This behaviour is in stark contrast to its near relation SF4 which, with two fewer fluorines is open on one side; a chink in the armour if you will, a fatal flaw that makes it vulnerable to instant destruction. The bonds between fluorine and sulfur are strongly polarised - the fluorine is quite negative while the sulfur is positive, so any molecule with a similar charge asymmetry - like water, for example - will plough into SF4 and rip it apart.
But SF6 is different. Its high symmetry means the charges are very evenly distributed making its surface smooth and impenetrable. For its molecular weight - 146 - SF6 is surprisingly volatile. At room temperature it is a gas. A very dense gas. So dense, in fact, that you can quite literally pour it from one container into another invisibly.
And this is why I hate this molecule. There is a famous demonstration - you can look it up on any internet video channel you want - where SF6 is poured into a clear tank and then a boat made from aluminium foil is laid carefully on top. The boat floats, as if on an invisible magic carpet. Audiences shout, scream, applaud. They are hooked by the bizarreness of it.
And yet this is a demonstration I want to see banned. In fact, I want the gas banned. Why? Because the charge difference between the sulfur and fluorine means that when it vibrates it absorbs infrared radiation. It does so very strongly indeed, much more than CO2. This is a potent, potent greenhouse gas. And the inertness that makes it so useful also means that once we release it into the atmosphere it will stay there for many thousands of years. The International Panel on Climate Change's best estimate is that SF6 has a global warming potential 32,000 times that of CO2. And this value is calculated over 300 years, far less than the expected lifetime of this amazing molecule. So doing this demonstration is just irresponsible - equivalent to driving several hundred thousand miles in a car. And we do this just to make an audience laugh and cheer?
You can argue that the odd demonstration is insignificant compared to its industrial uses, but as the Chinese saying goes, 'A journey of 1000 miles begins with a single step'. As chemists we need to take responsibility for our actions. Keeping SF6 out of the atmosphere is a major challenge for the magnesium industry and others. Perhaps they should be thinking seriously about not using it at all, and consigning it, like chlorofluorocarbons, to the history books. There are some molecules that everyone should hate.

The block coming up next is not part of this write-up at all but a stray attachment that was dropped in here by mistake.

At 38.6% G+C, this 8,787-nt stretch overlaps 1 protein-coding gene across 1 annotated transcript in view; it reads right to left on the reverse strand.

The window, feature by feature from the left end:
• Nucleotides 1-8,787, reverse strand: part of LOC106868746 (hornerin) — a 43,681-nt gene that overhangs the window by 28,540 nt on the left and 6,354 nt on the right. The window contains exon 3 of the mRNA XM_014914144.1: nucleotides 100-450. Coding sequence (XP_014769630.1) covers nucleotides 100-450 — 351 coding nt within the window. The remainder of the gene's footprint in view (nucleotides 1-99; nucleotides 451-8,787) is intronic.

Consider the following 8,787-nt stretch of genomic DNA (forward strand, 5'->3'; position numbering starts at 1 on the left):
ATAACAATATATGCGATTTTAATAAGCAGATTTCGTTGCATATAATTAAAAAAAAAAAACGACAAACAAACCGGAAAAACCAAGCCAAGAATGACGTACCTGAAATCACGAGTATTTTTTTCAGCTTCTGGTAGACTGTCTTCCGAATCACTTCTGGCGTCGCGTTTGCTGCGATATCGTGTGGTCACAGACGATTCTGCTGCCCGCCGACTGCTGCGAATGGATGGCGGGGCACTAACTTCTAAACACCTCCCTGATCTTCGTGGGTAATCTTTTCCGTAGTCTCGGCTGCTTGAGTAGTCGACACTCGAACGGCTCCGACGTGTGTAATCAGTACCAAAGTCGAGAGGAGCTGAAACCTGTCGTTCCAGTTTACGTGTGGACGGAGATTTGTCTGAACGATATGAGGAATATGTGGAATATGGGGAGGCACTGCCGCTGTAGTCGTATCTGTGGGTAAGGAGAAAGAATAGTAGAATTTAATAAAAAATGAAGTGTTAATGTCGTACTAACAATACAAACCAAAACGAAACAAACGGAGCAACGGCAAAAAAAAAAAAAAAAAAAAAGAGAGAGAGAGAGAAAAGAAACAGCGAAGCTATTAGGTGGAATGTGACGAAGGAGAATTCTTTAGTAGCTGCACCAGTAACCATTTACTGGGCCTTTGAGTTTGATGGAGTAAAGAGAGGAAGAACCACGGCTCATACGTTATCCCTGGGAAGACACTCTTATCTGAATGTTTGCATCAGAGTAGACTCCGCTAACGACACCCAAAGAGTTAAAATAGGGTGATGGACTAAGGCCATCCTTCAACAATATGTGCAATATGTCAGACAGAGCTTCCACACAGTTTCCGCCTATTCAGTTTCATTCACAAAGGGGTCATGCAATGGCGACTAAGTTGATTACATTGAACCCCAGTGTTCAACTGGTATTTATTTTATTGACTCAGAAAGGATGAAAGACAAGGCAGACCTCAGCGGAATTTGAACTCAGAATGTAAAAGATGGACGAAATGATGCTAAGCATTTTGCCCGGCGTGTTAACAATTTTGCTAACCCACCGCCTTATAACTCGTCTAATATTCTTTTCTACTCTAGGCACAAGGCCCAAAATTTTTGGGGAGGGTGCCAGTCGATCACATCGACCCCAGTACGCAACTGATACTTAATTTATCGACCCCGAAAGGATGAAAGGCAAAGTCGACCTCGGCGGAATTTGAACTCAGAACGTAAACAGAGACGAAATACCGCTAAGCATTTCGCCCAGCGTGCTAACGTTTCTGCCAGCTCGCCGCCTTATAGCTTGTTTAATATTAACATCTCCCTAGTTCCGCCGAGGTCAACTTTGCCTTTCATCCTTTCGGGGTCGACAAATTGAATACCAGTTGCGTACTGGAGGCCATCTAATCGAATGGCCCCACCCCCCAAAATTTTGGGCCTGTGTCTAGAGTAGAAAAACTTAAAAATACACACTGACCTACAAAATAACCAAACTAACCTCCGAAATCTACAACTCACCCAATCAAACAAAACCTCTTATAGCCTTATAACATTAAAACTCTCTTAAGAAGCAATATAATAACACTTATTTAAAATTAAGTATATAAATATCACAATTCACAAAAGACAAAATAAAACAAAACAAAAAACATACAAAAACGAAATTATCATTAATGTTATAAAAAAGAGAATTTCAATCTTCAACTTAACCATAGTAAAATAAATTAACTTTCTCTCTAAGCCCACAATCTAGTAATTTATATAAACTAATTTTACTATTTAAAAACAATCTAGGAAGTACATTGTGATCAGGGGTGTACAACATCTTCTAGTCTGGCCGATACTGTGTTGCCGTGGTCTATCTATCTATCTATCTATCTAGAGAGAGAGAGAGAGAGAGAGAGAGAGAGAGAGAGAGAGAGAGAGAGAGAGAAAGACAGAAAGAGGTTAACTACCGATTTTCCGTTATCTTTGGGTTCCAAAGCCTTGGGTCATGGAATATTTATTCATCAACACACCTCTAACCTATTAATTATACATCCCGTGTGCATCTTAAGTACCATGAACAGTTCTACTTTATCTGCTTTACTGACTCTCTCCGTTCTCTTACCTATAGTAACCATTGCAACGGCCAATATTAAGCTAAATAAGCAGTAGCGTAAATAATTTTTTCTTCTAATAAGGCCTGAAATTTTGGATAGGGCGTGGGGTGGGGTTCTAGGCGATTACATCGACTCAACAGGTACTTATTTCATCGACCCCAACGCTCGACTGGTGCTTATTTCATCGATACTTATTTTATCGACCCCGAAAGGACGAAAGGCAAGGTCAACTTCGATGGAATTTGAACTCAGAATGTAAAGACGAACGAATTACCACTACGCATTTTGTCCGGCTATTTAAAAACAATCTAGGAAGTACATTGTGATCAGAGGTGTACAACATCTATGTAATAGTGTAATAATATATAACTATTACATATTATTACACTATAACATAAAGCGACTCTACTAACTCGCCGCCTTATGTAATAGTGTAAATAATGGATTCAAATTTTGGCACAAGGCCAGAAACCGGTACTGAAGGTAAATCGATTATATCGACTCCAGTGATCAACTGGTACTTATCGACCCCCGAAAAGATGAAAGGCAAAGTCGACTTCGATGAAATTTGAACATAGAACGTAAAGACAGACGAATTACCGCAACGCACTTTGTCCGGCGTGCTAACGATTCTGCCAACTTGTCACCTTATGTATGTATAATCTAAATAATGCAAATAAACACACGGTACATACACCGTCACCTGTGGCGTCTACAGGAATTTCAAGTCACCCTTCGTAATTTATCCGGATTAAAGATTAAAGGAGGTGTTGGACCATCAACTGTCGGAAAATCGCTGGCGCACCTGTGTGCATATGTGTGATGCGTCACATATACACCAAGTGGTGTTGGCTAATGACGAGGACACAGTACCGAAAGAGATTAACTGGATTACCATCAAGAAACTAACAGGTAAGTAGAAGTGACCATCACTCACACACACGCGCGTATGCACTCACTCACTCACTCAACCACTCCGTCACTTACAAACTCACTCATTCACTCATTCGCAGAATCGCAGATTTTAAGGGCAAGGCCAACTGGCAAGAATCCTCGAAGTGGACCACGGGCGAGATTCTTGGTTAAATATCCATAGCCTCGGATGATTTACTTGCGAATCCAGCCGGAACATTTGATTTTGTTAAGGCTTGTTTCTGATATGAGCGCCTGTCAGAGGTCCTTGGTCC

Admit it, you hate it now too, don't you? That was UCL's Andrea Sella with his case against the compound sulfur hexafluoride. Now, next week, we stick with compounds of sulfur, but this time bring you a more corrosive chemistry,
Sulfuric acid is now made from sulfur dioxide in a catalytic process first devised in the 1830s. But the outcome is the same - a strong acid that is highly corrosive and that produces a considerable amount of heat when mixed with water. This is why acid must always be added to water rather than the other way around, to ensure that you don't get a small amount of water in a large amount of sulfuric acid, resulting in flash boiling and spattering with the corrosive fluid.
And to find out the many uses of sulfuric acid, as well as its production elsewhere in our solar system, join Brian Clegg in next week's Chemistry in its element. Until then, thank you for listening. I'm Meera Senthilingam.